• Jubal DiGriz

    The word you seem to be searching for is “theocracy”. History has proven that whenever religion and government mix it wrecks both.

    Perhaps the worst part is that there has never been, and never could be, a “nondenominational” theocracy. Every Christian should be an ardent and paranoid defender of separation of church and state, because it’s a near certainty that if religion becomes law an aspect of their faith will be criminalized regardless of denomination.

  • Brad

    I never saw it as a patriotism thing. I always figured it was just a way to organize an event. Every public school in the country has a flag, and so you are guaranteed a standardized predetermined meeting-place.

  • Zach

    In my humble opinion, its all in how you look at it. I think every country has parts of their history they’d all like to wish never happened, but can’t.
    Lets talk about all the babies put in trash bags in china, genocide in various countries, etc… Somehow people like to vilify America, but the truth in my opinion, is that in this current day, we are the only ones standing up for those countries (see all the monies we send overseas to support them all financially). European countries like to call us the bad guy, but they are quick to ask for our military support when something might go awry.
    As far as see you at the pole, I think many are praying for the salvation of not only their friends, but of the leaders of this nation. I don’t think there is anything divisive about that. I think any Christian native american or other ethnicity of Christian would ask for the same thing of the leaders of this country.
    I would agree that the flagpole is not the only place they could pray, but i think it helps us all remember that on this day, we are united as Christians in the USA.

  • Paul Schwartz

    Recently I was asked by a young man looking to join the military about my 6 yrs of military service and being a Christian and if I was conflicted. Short answer: yes I left the military after I became a Christian. I went from worshiping the Flag and believing in God, to worshiping God and believing in the Flag. I hear what you are saying however, like a lot of things in this country and world we start with good intentions and where we finish is somewhere else.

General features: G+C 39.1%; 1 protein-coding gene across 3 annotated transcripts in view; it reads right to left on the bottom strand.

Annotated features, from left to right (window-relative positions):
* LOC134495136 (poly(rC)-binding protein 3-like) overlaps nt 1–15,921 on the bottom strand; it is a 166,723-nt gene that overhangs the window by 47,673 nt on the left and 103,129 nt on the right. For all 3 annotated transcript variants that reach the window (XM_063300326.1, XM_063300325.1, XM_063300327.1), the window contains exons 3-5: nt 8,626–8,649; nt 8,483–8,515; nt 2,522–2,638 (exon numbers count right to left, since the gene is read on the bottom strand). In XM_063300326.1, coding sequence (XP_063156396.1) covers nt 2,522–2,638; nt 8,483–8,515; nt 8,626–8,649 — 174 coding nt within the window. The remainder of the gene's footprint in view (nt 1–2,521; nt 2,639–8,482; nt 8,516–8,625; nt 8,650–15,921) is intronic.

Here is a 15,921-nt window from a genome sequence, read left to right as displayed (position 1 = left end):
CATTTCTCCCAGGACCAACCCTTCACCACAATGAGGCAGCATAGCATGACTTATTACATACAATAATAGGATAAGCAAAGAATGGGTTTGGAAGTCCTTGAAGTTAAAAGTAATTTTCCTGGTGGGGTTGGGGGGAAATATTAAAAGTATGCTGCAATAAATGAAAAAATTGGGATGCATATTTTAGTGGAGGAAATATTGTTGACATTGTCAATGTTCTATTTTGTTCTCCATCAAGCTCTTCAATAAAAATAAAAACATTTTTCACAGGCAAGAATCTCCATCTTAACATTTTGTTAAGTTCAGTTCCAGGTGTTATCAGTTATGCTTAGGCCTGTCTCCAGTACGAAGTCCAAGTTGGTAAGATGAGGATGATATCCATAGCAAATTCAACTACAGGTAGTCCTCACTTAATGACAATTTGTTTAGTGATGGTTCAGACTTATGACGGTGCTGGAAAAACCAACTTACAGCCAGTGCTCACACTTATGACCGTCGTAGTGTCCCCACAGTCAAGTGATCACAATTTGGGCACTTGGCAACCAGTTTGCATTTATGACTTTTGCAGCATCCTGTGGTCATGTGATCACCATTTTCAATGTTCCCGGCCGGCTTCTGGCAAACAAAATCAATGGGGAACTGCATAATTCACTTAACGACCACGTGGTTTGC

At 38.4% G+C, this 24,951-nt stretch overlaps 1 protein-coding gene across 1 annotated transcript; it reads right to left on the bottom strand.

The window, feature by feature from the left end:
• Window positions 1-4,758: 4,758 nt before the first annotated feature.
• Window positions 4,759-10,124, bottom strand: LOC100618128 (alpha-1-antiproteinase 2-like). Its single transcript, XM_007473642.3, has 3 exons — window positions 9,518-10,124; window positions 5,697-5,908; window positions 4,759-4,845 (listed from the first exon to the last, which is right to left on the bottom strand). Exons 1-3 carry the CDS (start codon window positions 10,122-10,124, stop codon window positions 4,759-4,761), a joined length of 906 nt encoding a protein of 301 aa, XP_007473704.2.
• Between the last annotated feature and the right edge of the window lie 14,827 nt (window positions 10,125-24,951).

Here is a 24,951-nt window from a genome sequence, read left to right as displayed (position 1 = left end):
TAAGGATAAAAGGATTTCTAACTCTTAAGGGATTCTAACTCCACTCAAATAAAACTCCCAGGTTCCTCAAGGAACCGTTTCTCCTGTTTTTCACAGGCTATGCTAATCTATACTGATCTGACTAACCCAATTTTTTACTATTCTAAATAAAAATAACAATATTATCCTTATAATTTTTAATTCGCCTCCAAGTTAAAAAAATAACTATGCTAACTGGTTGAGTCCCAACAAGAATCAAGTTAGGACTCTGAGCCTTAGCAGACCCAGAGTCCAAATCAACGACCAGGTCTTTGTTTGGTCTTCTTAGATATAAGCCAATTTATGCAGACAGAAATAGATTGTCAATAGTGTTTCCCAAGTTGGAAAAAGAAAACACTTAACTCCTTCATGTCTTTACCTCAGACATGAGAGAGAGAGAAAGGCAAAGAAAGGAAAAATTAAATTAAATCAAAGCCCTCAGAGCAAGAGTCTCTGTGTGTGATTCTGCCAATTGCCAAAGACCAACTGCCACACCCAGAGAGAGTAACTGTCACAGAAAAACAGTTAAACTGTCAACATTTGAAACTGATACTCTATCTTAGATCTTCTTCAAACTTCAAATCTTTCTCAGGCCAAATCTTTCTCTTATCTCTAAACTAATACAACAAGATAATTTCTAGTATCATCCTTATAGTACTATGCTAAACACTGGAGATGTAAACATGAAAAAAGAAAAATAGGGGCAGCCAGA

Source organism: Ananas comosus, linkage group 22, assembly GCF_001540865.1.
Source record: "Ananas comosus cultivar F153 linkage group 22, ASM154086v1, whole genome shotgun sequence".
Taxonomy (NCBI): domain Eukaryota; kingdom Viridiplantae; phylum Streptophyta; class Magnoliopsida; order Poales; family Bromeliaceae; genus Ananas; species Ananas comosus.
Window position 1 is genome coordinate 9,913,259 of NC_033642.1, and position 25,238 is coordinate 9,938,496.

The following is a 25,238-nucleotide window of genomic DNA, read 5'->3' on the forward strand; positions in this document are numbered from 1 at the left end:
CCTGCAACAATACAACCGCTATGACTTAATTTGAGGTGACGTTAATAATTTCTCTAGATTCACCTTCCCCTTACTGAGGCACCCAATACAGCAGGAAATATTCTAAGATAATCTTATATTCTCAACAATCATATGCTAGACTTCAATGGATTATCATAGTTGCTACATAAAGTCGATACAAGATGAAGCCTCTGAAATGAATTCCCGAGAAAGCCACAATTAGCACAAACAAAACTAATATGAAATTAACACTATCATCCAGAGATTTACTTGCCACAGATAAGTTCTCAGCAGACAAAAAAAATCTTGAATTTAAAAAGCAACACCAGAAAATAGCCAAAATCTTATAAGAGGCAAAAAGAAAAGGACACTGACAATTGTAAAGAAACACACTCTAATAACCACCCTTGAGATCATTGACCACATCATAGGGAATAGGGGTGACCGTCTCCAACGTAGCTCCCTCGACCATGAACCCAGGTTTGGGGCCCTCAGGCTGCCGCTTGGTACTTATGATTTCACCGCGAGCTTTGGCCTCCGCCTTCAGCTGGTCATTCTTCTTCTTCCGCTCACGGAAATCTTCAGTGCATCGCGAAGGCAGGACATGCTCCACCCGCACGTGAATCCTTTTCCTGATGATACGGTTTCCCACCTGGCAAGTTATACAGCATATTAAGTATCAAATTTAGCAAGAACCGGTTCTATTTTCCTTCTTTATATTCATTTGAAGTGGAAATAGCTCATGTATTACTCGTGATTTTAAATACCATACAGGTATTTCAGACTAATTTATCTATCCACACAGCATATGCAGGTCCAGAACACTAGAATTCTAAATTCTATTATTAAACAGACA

• John R Huff II

      Excellent comments. I am sick and tired of people wrapping themselves in the flag and saying we are fighting for democracy in Iraq and Afghanistan. How many more young men have to die. The son of a bitch W Shrub should have been enough of a wake up call. And now, Obama is playing politics in some ways as Shrub. Get the f… out of other countries affairs unless we are asked to intervene. This country is in debt because of spending money on unnecessary military wars and defense. It is a sin.

  • John R Huff II

    Mr Zach , we are not united as Christians arounf the dumb flag pole. We are united as citizens of all races, faiths.etc. Get off your flagpole and accept reality please.

    • Zach

      Tim was addressing Christians, not all faiths. This is the ‘reality’ i’m addressing.

  • John R Huff II

    Well Tim they should fall away, but unfortunately for some who haven’t gotten any sense , it hasn’t.

  • Fayella

    I have always seen the gathering around the flag as a reminder that we need to pray for our country as well as the individuals we come in contact with daily. I know that personally, it is easier for me to remember to pray for my immediate friends and family, but I neglect to pray for those leading our government and for the country as a whole, even though recent events have shown how badly our country needs prayer. The See You at the Pole events that I attended really didn’t place that much significance on the flag other than as a reminder to pray for our leadership.

  • Barry1234

    It’s just a good place to gather since every school usually has a flag out front. Gee Whiz- always something to complain about. It’s a great thing- and it makes sense.

  • Barry1234

    Your common sense is rare apparently. You are 100% correct.